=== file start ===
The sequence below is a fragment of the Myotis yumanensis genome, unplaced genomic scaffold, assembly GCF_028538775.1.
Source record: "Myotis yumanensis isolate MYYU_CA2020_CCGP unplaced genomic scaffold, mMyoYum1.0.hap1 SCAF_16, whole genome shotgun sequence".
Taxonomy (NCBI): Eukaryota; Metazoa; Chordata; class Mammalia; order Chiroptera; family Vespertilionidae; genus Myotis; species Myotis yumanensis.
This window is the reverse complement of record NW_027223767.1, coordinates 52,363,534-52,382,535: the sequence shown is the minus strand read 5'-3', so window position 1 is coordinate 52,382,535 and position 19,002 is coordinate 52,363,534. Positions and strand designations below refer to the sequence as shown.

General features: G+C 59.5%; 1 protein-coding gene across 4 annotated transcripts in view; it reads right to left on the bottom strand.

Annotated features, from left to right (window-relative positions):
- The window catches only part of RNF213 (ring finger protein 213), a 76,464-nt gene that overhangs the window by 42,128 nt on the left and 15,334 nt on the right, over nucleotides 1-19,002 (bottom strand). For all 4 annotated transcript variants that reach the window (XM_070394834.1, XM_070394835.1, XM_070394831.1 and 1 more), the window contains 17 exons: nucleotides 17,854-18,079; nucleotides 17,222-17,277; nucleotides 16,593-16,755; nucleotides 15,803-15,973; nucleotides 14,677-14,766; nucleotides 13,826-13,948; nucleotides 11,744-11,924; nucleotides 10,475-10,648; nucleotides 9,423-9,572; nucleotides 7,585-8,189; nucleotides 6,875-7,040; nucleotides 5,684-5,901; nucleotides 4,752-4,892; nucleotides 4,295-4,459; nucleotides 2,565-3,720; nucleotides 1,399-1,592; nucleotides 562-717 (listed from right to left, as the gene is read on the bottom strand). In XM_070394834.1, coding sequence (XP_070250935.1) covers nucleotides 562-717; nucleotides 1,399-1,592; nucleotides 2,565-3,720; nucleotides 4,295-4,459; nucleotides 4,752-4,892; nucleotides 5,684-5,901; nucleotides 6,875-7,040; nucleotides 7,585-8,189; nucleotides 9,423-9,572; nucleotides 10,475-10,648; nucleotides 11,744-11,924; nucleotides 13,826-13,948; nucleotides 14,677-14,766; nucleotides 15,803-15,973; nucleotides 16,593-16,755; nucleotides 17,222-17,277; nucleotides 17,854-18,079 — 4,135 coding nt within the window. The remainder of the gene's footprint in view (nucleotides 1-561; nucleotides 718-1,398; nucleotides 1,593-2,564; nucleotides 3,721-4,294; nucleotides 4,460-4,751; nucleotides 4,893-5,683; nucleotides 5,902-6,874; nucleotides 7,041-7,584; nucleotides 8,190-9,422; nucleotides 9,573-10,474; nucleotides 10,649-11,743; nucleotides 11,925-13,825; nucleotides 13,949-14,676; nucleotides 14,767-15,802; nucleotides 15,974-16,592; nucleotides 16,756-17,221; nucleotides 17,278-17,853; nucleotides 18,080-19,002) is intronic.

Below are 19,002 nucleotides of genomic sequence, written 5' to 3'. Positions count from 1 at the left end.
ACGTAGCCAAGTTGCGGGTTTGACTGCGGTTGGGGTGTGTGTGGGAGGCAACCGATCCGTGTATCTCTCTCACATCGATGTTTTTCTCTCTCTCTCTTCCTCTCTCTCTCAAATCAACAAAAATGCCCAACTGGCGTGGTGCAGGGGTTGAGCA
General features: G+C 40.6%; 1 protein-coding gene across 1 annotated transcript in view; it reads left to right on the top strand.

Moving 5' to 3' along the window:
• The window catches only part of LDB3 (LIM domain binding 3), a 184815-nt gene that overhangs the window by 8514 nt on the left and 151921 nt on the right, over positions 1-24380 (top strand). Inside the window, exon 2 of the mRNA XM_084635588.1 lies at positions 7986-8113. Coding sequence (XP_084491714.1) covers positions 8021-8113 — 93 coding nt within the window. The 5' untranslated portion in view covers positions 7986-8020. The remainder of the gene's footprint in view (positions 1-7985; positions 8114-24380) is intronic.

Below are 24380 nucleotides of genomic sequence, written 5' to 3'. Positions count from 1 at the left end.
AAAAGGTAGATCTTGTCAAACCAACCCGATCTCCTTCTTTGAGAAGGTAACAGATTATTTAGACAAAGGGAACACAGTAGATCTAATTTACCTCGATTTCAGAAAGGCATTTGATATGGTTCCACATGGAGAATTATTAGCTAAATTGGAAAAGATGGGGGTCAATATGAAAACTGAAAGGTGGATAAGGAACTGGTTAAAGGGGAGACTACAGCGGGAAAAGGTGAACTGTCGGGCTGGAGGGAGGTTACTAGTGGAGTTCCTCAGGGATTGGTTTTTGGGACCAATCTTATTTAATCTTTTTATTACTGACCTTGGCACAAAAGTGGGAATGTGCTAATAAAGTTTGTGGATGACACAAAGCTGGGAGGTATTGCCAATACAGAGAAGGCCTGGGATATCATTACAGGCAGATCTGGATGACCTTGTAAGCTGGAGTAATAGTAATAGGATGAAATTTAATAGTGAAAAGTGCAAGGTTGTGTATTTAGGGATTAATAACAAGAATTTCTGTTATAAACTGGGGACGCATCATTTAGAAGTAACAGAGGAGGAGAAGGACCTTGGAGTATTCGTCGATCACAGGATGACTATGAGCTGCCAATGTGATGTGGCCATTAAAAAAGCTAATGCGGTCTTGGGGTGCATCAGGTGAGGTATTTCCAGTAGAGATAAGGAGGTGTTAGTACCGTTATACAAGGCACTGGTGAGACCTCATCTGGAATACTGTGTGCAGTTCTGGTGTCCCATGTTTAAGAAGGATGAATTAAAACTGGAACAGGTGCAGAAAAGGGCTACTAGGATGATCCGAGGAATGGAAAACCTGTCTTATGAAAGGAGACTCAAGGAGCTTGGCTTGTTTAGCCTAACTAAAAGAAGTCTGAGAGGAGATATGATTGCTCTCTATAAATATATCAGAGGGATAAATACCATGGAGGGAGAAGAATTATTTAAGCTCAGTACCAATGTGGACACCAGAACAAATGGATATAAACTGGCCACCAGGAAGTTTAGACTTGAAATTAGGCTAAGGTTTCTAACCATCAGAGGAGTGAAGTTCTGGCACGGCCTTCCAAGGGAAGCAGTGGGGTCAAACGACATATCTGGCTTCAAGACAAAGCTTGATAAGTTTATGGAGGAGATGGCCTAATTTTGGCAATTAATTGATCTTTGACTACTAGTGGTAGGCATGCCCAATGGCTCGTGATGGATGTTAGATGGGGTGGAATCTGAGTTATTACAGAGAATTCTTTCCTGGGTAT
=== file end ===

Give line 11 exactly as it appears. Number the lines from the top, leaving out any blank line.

Moving 5' to 3' along the window: